Toward an Economic Theory of Dysfunctional Identity
We advance a novel choice-theoretic model of “identity” based on the notions of categories and narratives. Identity is conceived as a matter of “reflexive perception” — how people understand themselves. Choosing an identity is equivalent to making a generalization about one’s past that highlights the most salient aspects of experience. When many individuals make a common choice in this regard, they embrace a collective identity which is dysfunctional if it is Pareto dominated by an alternative self-classificatory schema. Using a simple multi-stage risk sharing game, we explore conditions under which dysfunctional collective identities might be expected to emerge.
|Date of creation:||Nov 2004|
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- George A. Akerlof & Rachel E. Kranton, 2002. "Identity and Schooling: Some Lessons for the Economics of Education," Journal of Economic Literature, American Economic Association, vol. 40(4), pages 1167-1201, December.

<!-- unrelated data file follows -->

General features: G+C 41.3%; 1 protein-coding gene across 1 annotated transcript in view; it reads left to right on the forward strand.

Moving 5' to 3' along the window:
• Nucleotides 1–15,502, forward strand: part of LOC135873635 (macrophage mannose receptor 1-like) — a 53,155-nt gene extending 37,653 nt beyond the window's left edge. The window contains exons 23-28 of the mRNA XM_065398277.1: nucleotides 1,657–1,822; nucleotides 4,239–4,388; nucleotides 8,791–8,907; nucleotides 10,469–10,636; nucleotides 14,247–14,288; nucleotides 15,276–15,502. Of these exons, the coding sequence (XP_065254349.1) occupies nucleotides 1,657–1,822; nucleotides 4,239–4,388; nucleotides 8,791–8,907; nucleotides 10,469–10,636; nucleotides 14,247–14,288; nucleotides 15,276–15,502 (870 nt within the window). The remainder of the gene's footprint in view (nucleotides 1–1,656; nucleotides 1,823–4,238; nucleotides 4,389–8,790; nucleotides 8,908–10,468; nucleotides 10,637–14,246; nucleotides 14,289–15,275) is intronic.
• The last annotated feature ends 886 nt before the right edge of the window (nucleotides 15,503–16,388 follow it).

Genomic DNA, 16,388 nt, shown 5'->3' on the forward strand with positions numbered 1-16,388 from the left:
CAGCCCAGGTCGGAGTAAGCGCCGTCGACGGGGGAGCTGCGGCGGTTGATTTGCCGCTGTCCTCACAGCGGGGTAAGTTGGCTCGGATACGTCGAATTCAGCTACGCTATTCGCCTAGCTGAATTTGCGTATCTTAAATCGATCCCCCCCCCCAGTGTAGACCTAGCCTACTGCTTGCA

- George A. Akerlof & Rachel E. Kranton, 2000. "Economics and Identity," The Quarterly Journal of Economics, Oxford University Press, vol. 115(3), pages 715-753.
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- Bernheim, B Douglas, 1994. "A Theory of Conformity," Journal of Political Economy, University of Chicago Press, vol. 102(5), pages 841-77, October.
- George A. Akerlof, 1997. "Social Distance and Social Decisions," Econometrica, Econometric Society, vol. 65(5), pages 1005-1028, September.
- Justine Burns, 2004. "Race and trust in post-apartheid South Africa," SALDRU/CSSR Working Papers 078, Southern Africa Labour and Development Research Unit, University of Cape Town.
- Benoit, Jean-Pierre & Krishna, Vijay, 1985. "Finitely Repeated Games," Econometrica, Econometric Society, vol. 53(4), pages 905-22, July.
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